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Safeway agrees to change Kona coffee blend's label

Safeway has agreed to change the label on packages of Kona coffee blend sold in mainland stores in response to concerns frKona coffee.jpgom Hawaii farmers that it didn't provide information about what percentage of the famous bean it contains.


In a letter, Safeway notified the Kona Farmers Association and the Hawaii Department of Agriculture the company will modify the package to show what percentage of Kona is included and that it will contain a minimum of 10 percent Kona beans. The label will also reflect the geographical location of the other beans used in the blend.

 

"We hope that these actions demonstrate not only our desire to work collaboratively, but also our shared interest in preserving the integrity of the Kona bean," said the letter from Susan M. Houghton, director of Safeway public affairs and government relations.

 
In April, Hawaii's Board of Agriculture Chairman Russell Kokubun sent a letter to Safeway's corporate headquarters in Pleasanton, Calif., asking the company to comply with Hawaii's law requiring labels to specify the percentage of Hawaii-grown coffee that is included in a blend. The law requires that those blends have at least 10 percent of Hawaii-grown coffee. But because that package of coffee isn't sold in Safeway's 19 Hawaii locations, Kokubun could only ask for voluntary compliance.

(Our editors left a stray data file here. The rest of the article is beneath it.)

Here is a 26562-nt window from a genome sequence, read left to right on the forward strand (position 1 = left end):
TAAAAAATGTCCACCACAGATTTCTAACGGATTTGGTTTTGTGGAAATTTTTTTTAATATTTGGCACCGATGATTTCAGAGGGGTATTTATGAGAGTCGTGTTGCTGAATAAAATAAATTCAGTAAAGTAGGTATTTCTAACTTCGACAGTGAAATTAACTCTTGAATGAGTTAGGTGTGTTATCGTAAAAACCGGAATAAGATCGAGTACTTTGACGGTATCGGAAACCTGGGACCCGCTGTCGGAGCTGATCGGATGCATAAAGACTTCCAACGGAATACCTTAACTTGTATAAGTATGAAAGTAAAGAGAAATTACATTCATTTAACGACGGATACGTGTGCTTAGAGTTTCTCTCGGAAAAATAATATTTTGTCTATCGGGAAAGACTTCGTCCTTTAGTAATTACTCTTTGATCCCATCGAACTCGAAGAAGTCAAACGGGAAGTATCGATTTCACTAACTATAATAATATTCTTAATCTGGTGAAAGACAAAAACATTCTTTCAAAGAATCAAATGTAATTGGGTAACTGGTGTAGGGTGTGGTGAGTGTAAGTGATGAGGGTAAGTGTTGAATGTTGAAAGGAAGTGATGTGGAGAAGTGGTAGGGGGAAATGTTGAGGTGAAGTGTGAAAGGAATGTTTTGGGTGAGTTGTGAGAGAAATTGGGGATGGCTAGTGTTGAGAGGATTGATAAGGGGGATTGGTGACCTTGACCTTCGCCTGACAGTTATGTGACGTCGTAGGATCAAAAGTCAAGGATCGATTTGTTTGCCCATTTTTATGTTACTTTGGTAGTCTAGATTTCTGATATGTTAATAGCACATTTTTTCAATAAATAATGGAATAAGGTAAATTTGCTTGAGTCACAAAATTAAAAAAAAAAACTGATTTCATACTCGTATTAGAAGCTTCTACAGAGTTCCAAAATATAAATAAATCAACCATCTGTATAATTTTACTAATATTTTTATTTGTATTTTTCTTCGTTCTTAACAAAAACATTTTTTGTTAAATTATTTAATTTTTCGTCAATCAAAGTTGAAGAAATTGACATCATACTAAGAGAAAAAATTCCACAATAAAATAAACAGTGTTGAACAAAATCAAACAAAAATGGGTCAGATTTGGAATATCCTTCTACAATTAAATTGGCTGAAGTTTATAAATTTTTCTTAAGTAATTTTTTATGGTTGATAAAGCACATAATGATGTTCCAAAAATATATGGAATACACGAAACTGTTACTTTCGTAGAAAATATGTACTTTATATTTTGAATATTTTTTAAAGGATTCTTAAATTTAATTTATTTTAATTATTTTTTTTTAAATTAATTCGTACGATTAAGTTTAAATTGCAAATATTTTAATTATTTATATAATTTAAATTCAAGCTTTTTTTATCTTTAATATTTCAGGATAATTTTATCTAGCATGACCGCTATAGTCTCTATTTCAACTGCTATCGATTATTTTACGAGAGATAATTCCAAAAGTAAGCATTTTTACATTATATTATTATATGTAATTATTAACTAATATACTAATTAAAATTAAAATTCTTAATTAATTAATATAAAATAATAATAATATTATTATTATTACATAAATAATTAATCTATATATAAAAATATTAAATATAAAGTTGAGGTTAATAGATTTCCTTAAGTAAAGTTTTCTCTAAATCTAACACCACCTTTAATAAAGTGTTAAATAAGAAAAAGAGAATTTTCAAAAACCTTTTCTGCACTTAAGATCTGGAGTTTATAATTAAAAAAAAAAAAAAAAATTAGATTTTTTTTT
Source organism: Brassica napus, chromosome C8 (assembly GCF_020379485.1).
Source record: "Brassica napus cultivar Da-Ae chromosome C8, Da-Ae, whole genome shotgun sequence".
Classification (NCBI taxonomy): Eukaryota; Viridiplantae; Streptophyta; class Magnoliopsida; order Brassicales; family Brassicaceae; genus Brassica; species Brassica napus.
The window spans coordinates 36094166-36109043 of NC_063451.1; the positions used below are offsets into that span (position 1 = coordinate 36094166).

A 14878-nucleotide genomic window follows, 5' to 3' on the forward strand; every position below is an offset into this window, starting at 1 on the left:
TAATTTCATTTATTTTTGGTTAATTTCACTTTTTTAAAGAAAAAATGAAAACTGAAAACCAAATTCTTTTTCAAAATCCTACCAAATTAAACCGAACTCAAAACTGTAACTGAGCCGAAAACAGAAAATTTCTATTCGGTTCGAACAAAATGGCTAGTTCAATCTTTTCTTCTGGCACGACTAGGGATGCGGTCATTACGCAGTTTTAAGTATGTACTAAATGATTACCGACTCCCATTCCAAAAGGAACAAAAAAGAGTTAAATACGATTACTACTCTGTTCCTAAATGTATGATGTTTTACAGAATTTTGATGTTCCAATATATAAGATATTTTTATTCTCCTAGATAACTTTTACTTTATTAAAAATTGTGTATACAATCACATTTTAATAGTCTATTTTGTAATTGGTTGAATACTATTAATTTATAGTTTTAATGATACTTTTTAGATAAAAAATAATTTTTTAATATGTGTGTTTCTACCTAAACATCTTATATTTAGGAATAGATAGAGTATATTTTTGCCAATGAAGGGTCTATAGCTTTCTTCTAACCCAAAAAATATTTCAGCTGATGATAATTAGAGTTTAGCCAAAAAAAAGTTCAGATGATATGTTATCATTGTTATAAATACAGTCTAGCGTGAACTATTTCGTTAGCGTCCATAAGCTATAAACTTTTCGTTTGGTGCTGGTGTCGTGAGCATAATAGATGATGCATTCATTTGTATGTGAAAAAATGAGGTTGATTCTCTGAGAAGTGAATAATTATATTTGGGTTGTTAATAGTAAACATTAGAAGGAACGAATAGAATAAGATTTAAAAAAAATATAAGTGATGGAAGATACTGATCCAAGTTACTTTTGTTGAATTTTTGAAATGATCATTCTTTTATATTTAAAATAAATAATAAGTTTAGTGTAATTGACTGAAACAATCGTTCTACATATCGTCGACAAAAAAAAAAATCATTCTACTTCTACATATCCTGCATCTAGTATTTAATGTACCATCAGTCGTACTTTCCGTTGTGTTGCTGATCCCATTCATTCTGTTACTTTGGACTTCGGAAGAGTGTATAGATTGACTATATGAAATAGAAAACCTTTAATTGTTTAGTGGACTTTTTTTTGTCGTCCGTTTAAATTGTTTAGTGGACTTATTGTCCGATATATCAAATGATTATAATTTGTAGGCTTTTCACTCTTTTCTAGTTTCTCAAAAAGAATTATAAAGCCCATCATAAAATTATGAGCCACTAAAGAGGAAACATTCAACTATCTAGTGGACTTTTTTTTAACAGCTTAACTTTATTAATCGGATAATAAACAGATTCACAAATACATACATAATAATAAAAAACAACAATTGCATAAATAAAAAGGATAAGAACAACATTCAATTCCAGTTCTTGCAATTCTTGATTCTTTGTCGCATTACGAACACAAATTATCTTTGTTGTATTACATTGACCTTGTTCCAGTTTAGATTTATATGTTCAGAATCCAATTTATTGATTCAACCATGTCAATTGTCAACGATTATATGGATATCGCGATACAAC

The association called for a boycott of Safeway's 1,700 stores nationwide because farmers believed the labels were misleading and degraded the reputation of Kona coffee. In early August, Safeway officials met with Paul Uster, an association board member and owners of Mokulele Farms. Safeway promised to get back to the farmers by Sept. 1 about whether any changes could be made to the label.


"I think this is a great step for better truth in labeling on the mainland," Uster said Thursday.


Safeway has also agreed to begin selling 100 percent Kona coffee in northern and southern California starting next year. That's welcome news to Kona coffee farmers. "It's difficult to taste the flavor of Kona in only a 10 percent blend," Uster said.


The association still wants to know the exact percentage of Kona is included in Safeway's current blend. "Our concern is that it could be an absurdly low amount," Ulster said.


According to the Safeway letter the new packaging will be implemented July 2012. Uster said farmers would like to see it happen sooner. "We hope it'll be done before the holiday shopping season," he said. "Because people do like to give specialty coffee as gifts."

 

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